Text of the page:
Nashville Great Books Discussion Group

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Tuesday, January 12, 2016

The Fate of "Insignificant" People

It's hard to know what to make of this story by Gogol. Akaky Akakievich, the main character, is a simple man of humble means.
As a copy clerk, he barely makes enough money to keep himself alive. In today's economy, we would describe his condition as bare subsistence.  In other words, he is right at the edge of being a "street person." Although he has a job, he lives from paycheck to paycheck with barely enough to sustain life, but not enough to improve his standard of living. When his winter coat wears out, he is unable , or unwilling, to spend  the money to buy a new one. Instead, he spends only enough to patch the old one. But winters in Russia are severe. You cannot survive without a decent coat. So, when his old one finally wears out, his tailor tries to persuade him that he should acquire a new coat. Like Akaky himself, his old coat has finally become too old and decrepit to repair.

Eventually, the  tailor persuades Akaky to buy a new coat, far nicer than the old one he had, one that will keep him warm in the winter and give him a little style in his wardrobe. But, to Akaky's way of thinking, such a nice coat would be a foolish expense. He believes that people like him should always avoid luxury. Yet this time, Akaky listens to the tailor and is persuaded to order a new coat, much nicer than any coat he ever owned before. And what is the result of this new investment in fine clothing?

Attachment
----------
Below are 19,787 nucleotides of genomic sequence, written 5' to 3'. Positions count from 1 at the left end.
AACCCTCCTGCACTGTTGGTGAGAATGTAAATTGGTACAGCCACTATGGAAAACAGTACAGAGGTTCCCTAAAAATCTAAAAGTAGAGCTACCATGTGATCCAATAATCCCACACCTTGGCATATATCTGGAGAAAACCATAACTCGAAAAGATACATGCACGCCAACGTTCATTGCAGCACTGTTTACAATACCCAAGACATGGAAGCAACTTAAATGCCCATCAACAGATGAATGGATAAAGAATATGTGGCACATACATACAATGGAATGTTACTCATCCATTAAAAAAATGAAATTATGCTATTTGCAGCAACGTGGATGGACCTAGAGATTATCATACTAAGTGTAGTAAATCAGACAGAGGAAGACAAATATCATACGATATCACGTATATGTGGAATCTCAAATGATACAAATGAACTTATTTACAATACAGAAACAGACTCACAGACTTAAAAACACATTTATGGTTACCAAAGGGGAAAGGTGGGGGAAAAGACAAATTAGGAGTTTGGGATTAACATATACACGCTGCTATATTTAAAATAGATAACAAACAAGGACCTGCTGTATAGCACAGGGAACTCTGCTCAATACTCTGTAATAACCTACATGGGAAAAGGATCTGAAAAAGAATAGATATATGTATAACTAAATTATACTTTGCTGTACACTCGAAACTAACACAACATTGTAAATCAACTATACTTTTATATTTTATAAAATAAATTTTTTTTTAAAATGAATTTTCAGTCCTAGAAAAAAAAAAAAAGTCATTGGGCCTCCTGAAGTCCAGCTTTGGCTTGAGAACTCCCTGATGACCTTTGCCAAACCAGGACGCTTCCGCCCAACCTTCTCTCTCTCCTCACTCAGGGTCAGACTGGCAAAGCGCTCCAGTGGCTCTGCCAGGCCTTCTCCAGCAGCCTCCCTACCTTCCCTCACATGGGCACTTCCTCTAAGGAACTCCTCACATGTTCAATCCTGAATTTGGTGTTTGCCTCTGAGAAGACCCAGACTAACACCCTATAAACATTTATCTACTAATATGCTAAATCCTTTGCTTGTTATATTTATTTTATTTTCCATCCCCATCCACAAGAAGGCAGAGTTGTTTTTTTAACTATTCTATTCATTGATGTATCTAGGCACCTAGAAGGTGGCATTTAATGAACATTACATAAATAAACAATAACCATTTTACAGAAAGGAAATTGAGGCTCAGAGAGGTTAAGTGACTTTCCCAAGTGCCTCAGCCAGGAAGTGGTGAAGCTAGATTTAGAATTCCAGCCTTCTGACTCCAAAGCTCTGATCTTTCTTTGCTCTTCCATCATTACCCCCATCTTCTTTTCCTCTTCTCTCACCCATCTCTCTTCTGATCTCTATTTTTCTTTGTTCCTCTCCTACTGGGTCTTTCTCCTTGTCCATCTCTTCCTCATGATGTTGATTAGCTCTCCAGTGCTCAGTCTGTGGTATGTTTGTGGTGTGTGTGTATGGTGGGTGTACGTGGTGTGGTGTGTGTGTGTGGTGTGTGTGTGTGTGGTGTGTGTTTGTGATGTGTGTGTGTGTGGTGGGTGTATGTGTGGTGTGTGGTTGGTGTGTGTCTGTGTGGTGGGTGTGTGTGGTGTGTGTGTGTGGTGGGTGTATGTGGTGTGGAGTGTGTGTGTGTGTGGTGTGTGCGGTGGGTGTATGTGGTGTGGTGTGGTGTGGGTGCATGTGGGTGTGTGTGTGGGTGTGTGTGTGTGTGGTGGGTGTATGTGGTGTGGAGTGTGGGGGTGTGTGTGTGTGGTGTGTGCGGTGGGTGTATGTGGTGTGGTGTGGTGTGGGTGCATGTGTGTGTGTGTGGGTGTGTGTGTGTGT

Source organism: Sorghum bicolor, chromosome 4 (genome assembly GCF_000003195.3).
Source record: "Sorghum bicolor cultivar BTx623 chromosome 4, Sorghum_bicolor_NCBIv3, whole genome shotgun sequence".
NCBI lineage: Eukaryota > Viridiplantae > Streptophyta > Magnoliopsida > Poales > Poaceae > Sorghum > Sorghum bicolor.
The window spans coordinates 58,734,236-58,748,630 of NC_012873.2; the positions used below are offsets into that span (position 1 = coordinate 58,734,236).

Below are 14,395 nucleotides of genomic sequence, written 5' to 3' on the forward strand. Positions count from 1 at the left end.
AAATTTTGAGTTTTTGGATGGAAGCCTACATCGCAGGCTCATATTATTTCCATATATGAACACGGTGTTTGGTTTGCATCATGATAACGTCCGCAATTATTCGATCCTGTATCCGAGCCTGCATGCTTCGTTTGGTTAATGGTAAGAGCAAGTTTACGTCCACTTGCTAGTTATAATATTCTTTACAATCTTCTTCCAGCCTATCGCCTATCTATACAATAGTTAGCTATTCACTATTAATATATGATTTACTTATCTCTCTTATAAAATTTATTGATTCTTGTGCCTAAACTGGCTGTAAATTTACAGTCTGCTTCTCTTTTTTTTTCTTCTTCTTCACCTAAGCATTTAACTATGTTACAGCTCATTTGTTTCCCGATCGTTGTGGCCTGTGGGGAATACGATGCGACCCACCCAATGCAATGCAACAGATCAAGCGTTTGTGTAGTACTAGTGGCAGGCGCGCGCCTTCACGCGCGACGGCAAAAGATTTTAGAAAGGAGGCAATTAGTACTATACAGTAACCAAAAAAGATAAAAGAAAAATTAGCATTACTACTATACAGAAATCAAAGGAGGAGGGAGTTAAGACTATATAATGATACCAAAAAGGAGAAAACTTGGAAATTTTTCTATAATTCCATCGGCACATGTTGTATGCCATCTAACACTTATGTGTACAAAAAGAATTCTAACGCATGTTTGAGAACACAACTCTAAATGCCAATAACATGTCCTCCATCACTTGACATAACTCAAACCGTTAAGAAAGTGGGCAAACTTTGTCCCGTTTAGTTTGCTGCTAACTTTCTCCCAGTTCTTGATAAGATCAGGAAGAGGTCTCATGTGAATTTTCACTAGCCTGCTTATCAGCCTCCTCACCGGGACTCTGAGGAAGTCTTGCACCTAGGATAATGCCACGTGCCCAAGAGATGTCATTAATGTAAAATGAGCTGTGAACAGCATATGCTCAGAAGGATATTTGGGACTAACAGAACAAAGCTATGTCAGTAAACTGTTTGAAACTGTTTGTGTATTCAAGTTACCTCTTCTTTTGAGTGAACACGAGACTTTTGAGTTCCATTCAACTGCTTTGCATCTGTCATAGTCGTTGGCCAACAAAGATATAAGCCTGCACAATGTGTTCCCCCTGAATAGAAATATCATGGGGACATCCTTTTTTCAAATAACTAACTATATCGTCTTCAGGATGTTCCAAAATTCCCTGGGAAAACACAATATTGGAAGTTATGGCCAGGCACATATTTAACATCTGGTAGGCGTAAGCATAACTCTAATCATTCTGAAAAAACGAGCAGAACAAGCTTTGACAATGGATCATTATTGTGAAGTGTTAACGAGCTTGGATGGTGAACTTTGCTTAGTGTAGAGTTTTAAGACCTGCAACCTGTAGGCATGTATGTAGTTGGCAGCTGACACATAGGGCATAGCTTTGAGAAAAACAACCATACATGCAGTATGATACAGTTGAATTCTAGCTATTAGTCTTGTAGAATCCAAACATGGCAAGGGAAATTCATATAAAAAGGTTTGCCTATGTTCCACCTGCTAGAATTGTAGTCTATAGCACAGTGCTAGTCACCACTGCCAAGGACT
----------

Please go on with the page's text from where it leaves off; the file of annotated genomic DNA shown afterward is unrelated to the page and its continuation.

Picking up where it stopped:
His fellow clerks, who have always made fun of him, take notice of his new stylish coat and invite him to a party. Now, for the first time in his life, Akaky changes his routine. He goes out and socializes and drinks a little vodka. He gets tipsy. He enjoys the attention and respect his new luxurious coat has brought him. Then, as he makes his way home after the party, he is robbed of his new coat and is left to freeze in the bitter cold.

Akaky is devastated. When he goes to the police commissioner for help in recovering his coat, the commissioner acts as though he cannot be bothered with such trivial business. Akaky is on his own. He feels that a great injustice has been done to him, and yet no one seems to care.  Soon after this, Akaky becomes sick and dies. Afterwards, his ghost haunts the city, robbing people of their own coats, and creating fear and outrage in all the people who failed to help Akaky when he was still alive. So, is this tale a tragedy or a comedy?

What is the moral of the story?  Is Gogol saying that life is unfair and we should just accept our fate and move on? There doesn't seem to be any real solution to Akaky's problem. He lived a very humble life. Did his luxurious new coat contribute to a premature death? Is it better to be humble, live in solitude and be content with a meager existence? Or is there something fundamentally wrong with a society that ignores people like Akaky? Did the commissioner or any other bureaucrats have an obligation to help Akaky recover his stolen coat? What is society's obligation to the poor? Is there ever any obligation to help working class and poor people or is it just every man for himself? Is all life worth preserving, or are some lives worth more than others? Gogol doesn't answer these questions.

The myth of the American dream has always been aspirational. We believe in the idea of raising ourselves through sustained, honest hard work. But what happens when the dream fizzles out and we remain stuck in the same place, unable to rise to a better way of life? Does anyone, our neighbors or even our government, have a responsibility to help us improve our lives? Or, is it better to just stay where we are and not try to elevate our position in life? Isn't that the fate of all insignificant people? To remain where they are, doing what they do, over and over, and never challenging the system or questioning their place in the world?


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